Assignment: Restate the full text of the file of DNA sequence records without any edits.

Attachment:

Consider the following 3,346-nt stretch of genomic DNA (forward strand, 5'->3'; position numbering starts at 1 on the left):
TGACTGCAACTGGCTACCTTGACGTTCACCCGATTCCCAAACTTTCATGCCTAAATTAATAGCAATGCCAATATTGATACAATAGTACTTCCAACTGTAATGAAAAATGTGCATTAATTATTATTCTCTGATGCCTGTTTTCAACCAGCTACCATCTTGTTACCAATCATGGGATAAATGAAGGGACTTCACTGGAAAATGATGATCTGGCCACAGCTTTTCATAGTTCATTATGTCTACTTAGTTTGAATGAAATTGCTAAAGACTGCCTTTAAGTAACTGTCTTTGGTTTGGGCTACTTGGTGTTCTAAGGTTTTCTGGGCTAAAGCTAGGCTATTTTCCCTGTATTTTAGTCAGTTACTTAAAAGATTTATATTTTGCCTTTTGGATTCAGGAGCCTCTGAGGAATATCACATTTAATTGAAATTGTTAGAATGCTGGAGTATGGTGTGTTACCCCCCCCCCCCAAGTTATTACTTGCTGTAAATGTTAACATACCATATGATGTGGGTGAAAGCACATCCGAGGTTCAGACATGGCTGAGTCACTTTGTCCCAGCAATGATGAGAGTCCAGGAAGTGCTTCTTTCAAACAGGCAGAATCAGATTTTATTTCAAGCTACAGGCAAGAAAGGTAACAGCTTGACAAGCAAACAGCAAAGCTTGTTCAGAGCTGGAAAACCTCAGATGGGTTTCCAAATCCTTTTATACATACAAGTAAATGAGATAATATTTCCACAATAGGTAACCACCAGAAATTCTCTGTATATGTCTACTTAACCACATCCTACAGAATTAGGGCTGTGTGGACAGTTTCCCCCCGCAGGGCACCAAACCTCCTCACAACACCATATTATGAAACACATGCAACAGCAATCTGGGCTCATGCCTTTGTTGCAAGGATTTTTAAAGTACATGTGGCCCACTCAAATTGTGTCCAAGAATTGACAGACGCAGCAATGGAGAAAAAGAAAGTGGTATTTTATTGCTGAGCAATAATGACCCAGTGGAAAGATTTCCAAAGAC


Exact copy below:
Consider the following 3,346-nt stretch of genomic DNA (forward strand, 5'->3'; position numbering starts at 1 on the left):
TGACTGCAACTGGCTACCTTGACGTTCACCCGATTCCCAAACTTTCATGCCTAAATTAATAGCAATGCCAATATTGATACAATAGTACTTCCAACTGTAATGAAAAATGTGCATTAATTATTATTCTCTGATGCCTGTTTTCAACCAGCTACCATCTTGTTACCAATCATGGGATAAATGAAGGGACTTCACTGGAAAATGATGATCTGGCCACAGCTTTTCATAGTTCATTATGTCTACTTAGTTTGAATGAAATTGCTAAAGACTGCCTTTAAGTAACTGTCTTTGGTTTGGGCTACTTGGTGTTCTAAGGTTTTCTGGGCTAAAGCTAGGCTATTTTCCCTGTATTTTAGTCAGTTACTTAAAAGATTTATATTTTGCCTTTTGGATTCAGGAGCCTCTGAGGAATATCACATTTAATTGAAATTGTTAGAATGCTGGAGTATGGTGTGTTACCCCCCCCCCCCAAGTTATTACTTGCTGTAAATGTTAACATACCATATGATGTGGGTGAAAGCACATCCGAGGTTCAGACATGGCTGAGTCACTTTGTCCCAGCAATGATGAGAGTCCAGGAAGTGCTTCTTTCAAACAGGCAGAATCAGATTTTATTTCAAGCTACAGGCAAGAAAGGTAACAGCTTGACAAGCAAACAGCAAAGCTTGTTCAGAGCTGGAAAACCTCAGATGGGTTTCCAAATCCTTTTATACATACAAGTAAATGAGATAATATTTCCACAATAGGTAACCACCAGAAATTCTCTGTATATGTCTACTTAACCACATCCTACAGAATTAGGGCTGTGTGGACAGTTTCCCCCCGCAGGGCACCAAACCTCCTCACAACACCATATTATGAAACACATGCAACAGCAATCTGGGCTCATGCCTTTGTTGCAAGGATTTTTAAAGTACATGTGGCCCACTCAAATTGTGTCCAAGAATTGACAGACGCAGCAATGGAGAAAAAGAAAGTGGTATTTTATTGCTGAGCAATAATGACCCAGTGGAAAGATTTCCAAAGAC